Plastic Surgery and Ayurveda

“A thing of beauty is a joy forever” – John Keats

Plastic surgery, the practice of reshaping body tissues for reconstructive or aesthetic purposes dates back to antiquity. Derived from the Greek ‘plastikos’, meaning “to mould,” plastic surgery holds a critical place in cultures all over the world. For centuries, tribes would disc their lips, stretch their earlobes, bind their feet, file their teeth, and tattoo and scar their skin.

If contemporary popular series such as extreme makeover and ‘tummy tuck’ are any indication, plastic surgery has not lost any of its cultural power. While filed teeth may not appeal to everyone, men and women of today still have a wide range of surgical procedures from which to choose, including liposuction, nose jobs, eyelid surgery and tummy tucks along with augmentation and reduction of certain body parts. The term “plastic surgery” also includes nonsurgical options such as botox, microdermabrasion, collagen injections, laser hair removal, and chemical peels. Plastic surgery, however, was not always so readily available or varied and was even shrouded in mystery and magic.

Ancient India: The Birthplace of Plastic Surgery

Just as the Sun rises in the east, the science of plastic surgery first dawned in the ancient Indian civilization. The earliest replantation was performed by Lord Shiva by attaching an elephant’s head on his son’s body (Ganesha) and by Ashwini Kumars’ who successfully replanted the severed head of Yagna. Thus the history of plastic surgery in India dates as far back or before the Vedic times nearly 4000 years ago.

Brahma, the creator of the universe evolved, Ayurveda (the science of life) by meditation and imparted it to Daksha Prajapati, who in turn taught the Ashwini Kumars’ (twin gods). Lord Indra, the celestial ruler, learnt it from Ashwini Kumars and in turn passed on the knowledge to many rishis, namely, Sage Bharadwaja (Guru of Atreya), and King Divodasa of Banaras (Lord Dhanvantri). Sushruta, who was sage Vishwamitra’s son, along with others approached Dhanvantri and requested him to accept them as his “shishyas” (disciples) and teach them the science of Ayurveda.

The ancient text ‘Sushruta Samhita’ is believed to be part of one of the four Vedas (part of Atharva-veda) and was written by Sushruta in approximately 600 BC compiling what he had learnt from his Guru Dhanwantri and his predecessors.

Nose Job Anyone?

Sushruta described rhinoplasty for a cut nose as follows:

  • The leaf of a creeper, long and broad enough to fully cover the whole of the severed or clipped off part, should be gathered.
  • A patch of living flesh, equal in dimension to the preceding leaf should be sliced off from the region of the cheek.
  • After scarifying the severed nose with a knife, the flesh is swiftly adhered to it.
  • Insert two small pipes in the nostrils to facilitate respiration and to prevent flesh from hanging down.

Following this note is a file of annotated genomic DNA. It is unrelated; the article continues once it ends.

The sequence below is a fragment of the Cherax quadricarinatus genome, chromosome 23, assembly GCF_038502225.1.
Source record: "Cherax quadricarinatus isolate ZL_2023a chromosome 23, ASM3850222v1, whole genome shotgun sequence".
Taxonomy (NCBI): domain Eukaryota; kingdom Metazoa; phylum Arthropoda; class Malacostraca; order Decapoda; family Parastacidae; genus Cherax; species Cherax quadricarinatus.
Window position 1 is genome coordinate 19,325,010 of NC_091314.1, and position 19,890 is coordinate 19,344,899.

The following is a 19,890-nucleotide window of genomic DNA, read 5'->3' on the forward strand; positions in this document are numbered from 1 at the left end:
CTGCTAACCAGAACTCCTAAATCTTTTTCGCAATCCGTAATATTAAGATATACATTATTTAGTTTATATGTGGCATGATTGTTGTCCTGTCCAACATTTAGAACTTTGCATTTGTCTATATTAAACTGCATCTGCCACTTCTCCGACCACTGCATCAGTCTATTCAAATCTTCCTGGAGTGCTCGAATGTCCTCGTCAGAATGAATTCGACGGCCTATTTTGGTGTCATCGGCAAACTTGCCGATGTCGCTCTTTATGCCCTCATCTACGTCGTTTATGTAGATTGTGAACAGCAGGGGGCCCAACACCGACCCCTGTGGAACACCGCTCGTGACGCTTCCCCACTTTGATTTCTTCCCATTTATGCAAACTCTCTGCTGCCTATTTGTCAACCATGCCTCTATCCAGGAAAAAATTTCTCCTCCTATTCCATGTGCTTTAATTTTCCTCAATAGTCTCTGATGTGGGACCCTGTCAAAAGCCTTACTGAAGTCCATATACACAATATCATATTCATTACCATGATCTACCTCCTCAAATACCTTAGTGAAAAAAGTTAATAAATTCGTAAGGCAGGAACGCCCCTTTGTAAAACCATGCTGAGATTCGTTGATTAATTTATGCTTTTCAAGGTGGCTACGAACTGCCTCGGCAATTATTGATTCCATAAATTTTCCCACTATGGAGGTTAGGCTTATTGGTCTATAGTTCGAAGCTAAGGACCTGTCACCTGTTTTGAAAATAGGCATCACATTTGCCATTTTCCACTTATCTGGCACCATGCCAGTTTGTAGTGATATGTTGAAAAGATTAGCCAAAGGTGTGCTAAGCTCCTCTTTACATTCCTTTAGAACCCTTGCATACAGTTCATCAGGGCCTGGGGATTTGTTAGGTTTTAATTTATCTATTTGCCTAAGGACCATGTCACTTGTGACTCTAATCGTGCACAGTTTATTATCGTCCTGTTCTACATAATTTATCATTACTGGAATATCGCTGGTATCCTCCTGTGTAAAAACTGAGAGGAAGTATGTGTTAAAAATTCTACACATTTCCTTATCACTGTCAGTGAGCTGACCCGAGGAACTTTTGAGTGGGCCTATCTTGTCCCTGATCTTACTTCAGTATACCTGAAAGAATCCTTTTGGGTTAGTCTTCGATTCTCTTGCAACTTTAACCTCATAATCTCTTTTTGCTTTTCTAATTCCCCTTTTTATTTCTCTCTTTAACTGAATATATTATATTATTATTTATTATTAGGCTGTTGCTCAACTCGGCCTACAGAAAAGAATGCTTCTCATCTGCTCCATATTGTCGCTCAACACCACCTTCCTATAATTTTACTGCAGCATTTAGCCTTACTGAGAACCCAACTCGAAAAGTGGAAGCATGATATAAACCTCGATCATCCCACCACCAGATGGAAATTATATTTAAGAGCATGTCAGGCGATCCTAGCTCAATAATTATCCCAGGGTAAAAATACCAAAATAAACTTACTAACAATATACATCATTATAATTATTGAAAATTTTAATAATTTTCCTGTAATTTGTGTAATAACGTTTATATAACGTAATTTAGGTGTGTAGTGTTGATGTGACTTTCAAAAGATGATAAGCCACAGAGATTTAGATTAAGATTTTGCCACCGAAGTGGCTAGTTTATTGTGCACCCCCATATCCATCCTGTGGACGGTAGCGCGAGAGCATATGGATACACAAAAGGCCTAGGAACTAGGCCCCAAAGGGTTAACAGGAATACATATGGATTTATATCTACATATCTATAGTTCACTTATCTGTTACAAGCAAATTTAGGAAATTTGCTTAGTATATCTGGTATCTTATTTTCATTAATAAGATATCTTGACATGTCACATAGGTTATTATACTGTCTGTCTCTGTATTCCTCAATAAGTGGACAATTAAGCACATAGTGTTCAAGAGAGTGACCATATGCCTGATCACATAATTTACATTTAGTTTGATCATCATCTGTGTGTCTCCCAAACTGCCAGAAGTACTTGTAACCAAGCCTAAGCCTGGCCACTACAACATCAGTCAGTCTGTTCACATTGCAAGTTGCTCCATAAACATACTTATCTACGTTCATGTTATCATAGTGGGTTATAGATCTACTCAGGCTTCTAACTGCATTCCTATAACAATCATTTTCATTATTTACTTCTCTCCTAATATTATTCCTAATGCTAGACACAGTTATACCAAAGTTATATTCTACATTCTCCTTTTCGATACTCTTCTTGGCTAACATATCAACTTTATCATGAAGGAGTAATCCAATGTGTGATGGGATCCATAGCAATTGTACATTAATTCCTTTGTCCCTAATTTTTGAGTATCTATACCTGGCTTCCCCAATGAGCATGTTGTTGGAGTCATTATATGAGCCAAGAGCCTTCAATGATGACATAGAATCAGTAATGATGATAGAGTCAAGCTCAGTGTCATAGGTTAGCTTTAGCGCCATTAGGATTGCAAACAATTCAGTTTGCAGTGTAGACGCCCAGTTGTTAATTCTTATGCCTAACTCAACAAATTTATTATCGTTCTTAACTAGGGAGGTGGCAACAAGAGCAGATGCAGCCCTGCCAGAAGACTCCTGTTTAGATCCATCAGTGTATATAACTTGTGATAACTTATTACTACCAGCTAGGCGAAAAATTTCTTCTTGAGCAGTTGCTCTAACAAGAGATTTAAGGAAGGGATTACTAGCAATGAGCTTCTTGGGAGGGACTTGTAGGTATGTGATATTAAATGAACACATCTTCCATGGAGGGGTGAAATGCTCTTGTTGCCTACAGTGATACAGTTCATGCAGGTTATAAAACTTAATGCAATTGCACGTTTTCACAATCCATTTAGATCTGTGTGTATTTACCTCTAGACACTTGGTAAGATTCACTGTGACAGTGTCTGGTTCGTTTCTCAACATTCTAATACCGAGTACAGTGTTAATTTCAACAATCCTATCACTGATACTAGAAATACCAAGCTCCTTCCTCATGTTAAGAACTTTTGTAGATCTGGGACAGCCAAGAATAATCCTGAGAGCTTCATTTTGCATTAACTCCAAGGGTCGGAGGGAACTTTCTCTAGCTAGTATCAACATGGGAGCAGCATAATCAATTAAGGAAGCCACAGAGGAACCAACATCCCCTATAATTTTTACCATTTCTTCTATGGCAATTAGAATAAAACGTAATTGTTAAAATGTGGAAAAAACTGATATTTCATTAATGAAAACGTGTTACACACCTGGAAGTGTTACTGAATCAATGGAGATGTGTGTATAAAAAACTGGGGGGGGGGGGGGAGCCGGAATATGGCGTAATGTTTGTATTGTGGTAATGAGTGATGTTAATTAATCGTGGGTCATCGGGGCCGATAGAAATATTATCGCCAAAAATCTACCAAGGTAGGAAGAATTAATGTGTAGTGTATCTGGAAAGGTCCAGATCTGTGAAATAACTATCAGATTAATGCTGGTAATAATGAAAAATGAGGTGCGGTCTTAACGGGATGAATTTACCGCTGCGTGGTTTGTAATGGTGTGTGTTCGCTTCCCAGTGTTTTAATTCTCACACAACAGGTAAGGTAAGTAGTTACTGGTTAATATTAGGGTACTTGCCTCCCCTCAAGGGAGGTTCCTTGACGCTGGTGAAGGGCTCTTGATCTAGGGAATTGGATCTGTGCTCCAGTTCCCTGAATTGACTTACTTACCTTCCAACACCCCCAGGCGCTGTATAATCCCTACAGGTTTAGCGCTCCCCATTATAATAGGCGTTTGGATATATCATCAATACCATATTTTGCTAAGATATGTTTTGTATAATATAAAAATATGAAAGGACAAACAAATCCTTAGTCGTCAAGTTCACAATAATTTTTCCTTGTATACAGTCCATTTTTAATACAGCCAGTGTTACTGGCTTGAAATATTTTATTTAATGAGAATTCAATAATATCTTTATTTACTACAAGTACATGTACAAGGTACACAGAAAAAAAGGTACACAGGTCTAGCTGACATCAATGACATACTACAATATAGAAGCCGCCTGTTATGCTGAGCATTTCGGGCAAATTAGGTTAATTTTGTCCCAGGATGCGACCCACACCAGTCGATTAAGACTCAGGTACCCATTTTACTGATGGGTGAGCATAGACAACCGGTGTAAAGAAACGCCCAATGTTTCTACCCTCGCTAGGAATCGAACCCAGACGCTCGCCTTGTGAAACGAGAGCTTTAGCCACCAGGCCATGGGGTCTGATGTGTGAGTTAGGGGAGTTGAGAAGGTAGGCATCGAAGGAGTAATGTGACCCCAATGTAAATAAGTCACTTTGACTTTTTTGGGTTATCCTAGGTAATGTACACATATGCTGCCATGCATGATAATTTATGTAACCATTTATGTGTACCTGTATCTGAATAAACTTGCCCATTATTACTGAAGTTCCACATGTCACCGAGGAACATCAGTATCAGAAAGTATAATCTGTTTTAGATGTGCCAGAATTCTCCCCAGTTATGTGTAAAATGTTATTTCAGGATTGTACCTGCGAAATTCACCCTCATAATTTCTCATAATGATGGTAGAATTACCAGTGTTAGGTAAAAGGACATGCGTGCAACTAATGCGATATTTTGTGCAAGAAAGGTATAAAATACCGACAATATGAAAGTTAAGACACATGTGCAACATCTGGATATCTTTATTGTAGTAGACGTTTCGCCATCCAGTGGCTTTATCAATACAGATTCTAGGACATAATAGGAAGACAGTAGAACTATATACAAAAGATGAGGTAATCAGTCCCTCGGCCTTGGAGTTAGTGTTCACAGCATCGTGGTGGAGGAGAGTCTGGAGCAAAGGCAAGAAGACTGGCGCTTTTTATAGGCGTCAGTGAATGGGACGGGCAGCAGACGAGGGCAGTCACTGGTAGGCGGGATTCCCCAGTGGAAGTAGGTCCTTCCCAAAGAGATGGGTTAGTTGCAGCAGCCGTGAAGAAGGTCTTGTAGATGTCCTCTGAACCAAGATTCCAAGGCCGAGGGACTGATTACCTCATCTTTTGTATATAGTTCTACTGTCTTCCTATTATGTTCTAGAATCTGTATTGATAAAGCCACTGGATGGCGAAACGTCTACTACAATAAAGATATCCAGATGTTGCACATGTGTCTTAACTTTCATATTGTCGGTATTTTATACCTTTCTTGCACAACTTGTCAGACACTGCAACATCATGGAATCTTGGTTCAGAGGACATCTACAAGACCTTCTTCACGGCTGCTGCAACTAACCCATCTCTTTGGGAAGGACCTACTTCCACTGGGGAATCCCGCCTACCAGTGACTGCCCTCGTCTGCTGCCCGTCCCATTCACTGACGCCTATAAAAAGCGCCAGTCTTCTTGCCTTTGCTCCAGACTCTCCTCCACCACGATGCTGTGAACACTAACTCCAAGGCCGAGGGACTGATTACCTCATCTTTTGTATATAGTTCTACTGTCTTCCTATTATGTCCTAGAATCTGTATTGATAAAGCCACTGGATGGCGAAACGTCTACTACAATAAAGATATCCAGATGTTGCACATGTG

• The adhesioned part is dusted with the powders of Pattanga (Caesalpinia sappan, Brazil wood), Yashtimadhu (Glycyrrhiza glabra, licorice) and Rasanjana (Berberis asiatica, daruharidra) pulverized together.
  • The nose should be enveloped in Karpasa cotton and several times sprinkled over with the refined oil of pure sesamum.
  • When the healing is complete and parts have united, the excess skin is removed.

Even in those days Sushruta had emphasized upon the accurate cutting of the pattern to the size of the defect, the accurate cutting and suturing of the flap to the nose and maintenance of airway with tubes.

There was a second method of rhinoplasty in India as practiced by Tilemakers. This involved using a free graft from the buttock. The skin and the underlying tissue of the shape of the defect on the nose was beaten with wooden slippers and applied on the defect with some “cement”.

In the 4th century, another scholar named Vaghbata wrote ‘Ashtanga Sangraha’ and ‘Ashtanga Hridayam’. In Ashtanga Hridayam, he described rhinoplasty as performed by Maharishi Atreya and emphasized the need for the provision of an inner lining by turning down the nasal skin. The classical cheek flap rhinoplasty of Sushruta and Vaghbata was later modified by using a rotation flap from the adjacent forehead, as mentioned in The Traditional Indian Method of Rhinoplasty. This was kept a secret for centuries in India, and practiced by Marathas of Kumar near Poona, certain Nepali families and Kanghairas of Kangra (Himachal Pradesh).

 

Art of Rhinoplasty at Kangra, Himachal Pradesh, since 1440 AD

Those with cut noses and deformed noses due to leprosy and syphilis were operated by the Kanghairas (local healers) of Himachal Pradesh. The patient was given wine to drink to put him to sleep (since anesthesia did not exist in those days). A pattern of the defect was made on a paper. A handkerchief was tied around the neck to make the veins of the forehead prominent, and the flap was marked including the vein on the forehead (in the pedicle between the eyebrows). The forehead flap was folded in itself to form the inner lining.

 

The knowledge of rhinoplasty spread from India to Arabia and Persia and from there to Egypt and Italy in the 15th century. The first translation of Sushruta Samhita was done in Latin by Hessler in 1844 and in Arabic by Ibn Abi Usaybia (1203-1269 AD) and later into German by Vellurs. Bhishagratna translated it in English in 1907.

Even today, the western world gives credit to India for rhinoplasty called as the Indian Rhinoplasty. This of course, later received a few modifications, but the basic principles as laid down by Acharya Sushruta remain the same.

Ayurvedic surgeons at I-AIM healthcare center are well-versed and proficient enough to carry out these surgeries.

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